Germany’s coalition government yesterday announced a new law that would ban the installation of new fossil-fuel-only heating systems from next year, with gas boilers still allowed if they are “hydrogen-ready” — providing that local gas distributors guarantee to put in place the required H2 infrastructure by the start of 2035.

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But according to a national association for gas network operators, the bill is a “slap in the face” because it will be impossible for German gas distributors to convert their grids to hydrogen in less than 12 years — so they will consequently halt all work on H2 heating.

The bill — an amendment to the Building Energy Act — insists that all new heating systems must use at least 65% renewable energy from 2035, and gas grids that do not allow this will be switched off — as Hydrogen Insight reported earlier this month in an article about a very similar draft version of the law.

The German Technical and Scientific Association for Gas and Water (DVGW) has described the new bill as “a slap in the face for millions of consumers and companies who want to use climate-friendly gases for heating or for manufacturing processes in the future”, saying it is little more than an effort to “initiate full electrification of the energy supply through the back door”.

DVGW chairman Gerald Linke said: “The entire gas network must be operated entirely with climate-neutral hydrogen by the end of 2034… [and] the gas network operators are forced to present a transformation plan for climate-neutral gases at the beginning of 2024.

“Under these circumstances, no gas network operator will initiate the transformation to hydrogen and stop efforts that have already been made.

“This completely nips the ramp-up of the hydrogen economy in the bud and [is] a risky path into the future energy supply.”

Robert Habeck, the Green vice-chancellor and federal minister for economic affairs and climate action, who has been in charge of drafting the new legislation, told a press conference yesterday that he thought planning for hydrogen heating would be a risk, and he has long been an advocate of electric heat pumps and district heating.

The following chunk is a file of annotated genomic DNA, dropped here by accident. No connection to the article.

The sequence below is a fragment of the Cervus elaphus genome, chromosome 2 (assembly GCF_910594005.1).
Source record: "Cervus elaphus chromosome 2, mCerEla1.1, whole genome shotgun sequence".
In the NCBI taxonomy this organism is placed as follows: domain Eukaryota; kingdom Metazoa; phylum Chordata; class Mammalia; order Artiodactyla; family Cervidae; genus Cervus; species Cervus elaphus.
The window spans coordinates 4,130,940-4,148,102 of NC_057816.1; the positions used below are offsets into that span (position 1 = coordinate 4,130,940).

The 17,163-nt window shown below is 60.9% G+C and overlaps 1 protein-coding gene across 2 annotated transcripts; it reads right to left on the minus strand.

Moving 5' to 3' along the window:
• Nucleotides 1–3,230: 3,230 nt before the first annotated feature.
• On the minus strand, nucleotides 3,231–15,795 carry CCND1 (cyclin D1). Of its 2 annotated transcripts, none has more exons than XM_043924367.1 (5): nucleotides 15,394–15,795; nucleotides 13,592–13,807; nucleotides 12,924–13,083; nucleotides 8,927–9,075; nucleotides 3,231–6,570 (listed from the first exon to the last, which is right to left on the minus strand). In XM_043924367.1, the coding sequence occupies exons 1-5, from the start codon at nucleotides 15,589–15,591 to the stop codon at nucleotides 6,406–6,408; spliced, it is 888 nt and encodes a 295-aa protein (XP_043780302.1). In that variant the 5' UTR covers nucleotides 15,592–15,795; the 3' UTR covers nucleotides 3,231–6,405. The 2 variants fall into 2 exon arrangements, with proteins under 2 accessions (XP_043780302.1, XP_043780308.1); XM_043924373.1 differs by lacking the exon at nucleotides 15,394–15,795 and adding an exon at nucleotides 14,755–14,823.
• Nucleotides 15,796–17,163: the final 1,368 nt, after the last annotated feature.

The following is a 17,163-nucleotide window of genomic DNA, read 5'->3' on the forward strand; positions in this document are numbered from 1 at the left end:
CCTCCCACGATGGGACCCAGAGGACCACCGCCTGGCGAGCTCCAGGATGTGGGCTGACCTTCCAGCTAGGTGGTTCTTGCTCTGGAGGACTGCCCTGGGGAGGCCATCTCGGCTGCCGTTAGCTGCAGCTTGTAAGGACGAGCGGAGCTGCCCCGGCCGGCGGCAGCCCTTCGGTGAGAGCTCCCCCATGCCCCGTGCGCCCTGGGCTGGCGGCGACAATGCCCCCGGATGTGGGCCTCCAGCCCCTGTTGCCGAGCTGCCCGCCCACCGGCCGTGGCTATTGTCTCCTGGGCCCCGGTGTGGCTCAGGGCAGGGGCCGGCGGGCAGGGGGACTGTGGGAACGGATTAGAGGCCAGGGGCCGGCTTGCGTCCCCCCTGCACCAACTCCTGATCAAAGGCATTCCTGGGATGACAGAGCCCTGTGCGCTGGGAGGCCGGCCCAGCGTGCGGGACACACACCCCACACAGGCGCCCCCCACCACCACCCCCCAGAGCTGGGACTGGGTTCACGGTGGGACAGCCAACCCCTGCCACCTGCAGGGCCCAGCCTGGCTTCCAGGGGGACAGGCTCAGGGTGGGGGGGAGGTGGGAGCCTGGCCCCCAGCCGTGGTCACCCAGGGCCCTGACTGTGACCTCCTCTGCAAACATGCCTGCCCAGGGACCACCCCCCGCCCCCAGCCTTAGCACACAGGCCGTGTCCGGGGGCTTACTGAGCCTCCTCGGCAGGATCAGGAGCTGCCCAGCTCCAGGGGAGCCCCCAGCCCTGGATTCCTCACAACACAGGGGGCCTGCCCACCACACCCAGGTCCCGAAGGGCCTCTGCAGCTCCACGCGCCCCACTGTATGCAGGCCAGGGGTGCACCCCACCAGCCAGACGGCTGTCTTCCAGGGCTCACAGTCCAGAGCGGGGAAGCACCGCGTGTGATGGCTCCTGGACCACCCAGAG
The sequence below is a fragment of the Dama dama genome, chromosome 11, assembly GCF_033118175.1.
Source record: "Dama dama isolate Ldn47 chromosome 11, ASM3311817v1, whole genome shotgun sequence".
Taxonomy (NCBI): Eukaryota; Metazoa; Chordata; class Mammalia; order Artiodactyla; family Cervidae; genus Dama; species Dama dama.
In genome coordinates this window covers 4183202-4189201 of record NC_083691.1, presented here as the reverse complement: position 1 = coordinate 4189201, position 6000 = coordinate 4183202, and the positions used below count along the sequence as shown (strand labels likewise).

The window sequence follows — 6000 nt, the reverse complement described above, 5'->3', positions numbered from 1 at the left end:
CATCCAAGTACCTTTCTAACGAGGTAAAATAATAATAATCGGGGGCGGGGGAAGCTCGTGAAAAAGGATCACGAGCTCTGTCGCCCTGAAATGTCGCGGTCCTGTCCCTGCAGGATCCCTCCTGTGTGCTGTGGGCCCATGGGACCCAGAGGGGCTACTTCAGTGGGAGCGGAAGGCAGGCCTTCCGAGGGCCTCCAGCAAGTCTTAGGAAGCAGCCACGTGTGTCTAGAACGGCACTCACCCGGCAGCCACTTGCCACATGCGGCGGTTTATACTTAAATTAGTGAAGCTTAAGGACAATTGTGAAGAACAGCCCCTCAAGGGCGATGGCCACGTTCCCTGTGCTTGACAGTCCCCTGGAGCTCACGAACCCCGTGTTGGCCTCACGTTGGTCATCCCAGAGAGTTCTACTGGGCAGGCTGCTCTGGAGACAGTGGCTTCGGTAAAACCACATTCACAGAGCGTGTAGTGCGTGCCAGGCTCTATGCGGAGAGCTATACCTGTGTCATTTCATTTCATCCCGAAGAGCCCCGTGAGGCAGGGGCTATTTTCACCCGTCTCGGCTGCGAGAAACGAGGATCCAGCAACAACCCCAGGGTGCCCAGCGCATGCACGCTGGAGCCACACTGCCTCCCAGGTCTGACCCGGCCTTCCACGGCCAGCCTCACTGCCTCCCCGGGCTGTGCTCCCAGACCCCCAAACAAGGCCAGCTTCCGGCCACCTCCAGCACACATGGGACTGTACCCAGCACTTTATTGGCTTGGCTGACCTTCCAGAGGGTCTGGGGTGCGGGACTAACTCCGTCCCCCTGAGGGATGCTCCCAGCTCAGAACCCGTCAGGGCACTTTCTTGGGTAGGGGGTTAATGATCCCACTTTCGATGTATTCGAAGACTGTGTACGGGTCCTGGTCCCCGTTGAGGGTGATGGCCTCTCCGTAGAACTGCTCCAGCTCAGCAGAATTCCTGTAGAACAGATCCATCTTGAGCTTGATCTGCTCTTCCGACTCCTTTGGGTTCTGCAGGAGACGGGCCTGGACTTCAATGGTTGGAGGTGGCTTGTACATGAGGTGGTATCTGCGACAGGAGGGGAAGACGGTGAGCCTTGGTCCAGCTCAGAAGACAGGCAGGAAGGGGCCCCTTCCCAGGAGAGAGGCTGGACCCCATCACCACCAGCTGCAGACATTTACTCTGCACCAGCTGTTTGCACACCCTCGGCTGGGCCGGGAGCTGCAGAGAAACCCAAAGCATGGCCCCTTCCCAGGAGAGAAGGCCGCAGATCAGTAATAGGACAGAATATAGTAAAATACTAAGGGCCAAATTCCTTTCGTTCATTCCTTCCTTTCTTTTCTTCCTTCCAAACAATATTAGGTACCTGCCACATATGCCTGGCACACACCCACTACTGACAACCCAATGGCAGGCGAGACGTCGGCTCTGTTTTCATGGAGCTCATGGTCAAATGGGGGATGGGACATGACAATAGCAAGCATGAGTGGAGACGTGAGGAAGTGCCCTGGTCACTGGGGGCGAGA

And his de-facto deputy at the ministry, fellow Green politician Franziska Brantner, told a newspaper group yesterday that she thought “hydrogen will probably be the most expensive route” to decarbonised heating.

According to reports in Germany, Habeck only included the clauses about hydrogen heating on the insistence of his coalition partners, the Free Democratic Party (FDP), which wanted to keep future options as open as possible, but the economically liberal party has not made any statements in favour of H2 heating.

Despite signing off on the new bill, the FDP has stated that it wants to see the legislation amended when it goes through Parliament to allow greater flexibility for hydrogen usage.

The DVGW agrees, with Linke stating: “The law urgently needs to be improved in the parliamentary process.”

Other groups disagree, and believe that the allowance of hydrogen-ready boilers and future H2 heating systems are a mistake.

“The widespread use of hydrogen in the heating sector is an illusion and is associated with enormous financial risks for consumers,” said Stefanie Langkamp, director of politics at the German Climate Alliance.

Jürgen Leppig, chairman of Energy Advisors Association GIH, said: “Giving citizens the prospect of heating with hydrogen is tantamount to telling a fairy tale: the costs for this will probably remain at a level that is unaffordable for most people for a long time to come.

“In addition, H2-ready heaters may only be installed if the network operator submits binding plans for a hydrogen network — which currently also seems illusory.”

The legislation, he adds, “has created nothing more than an unattainable promise”.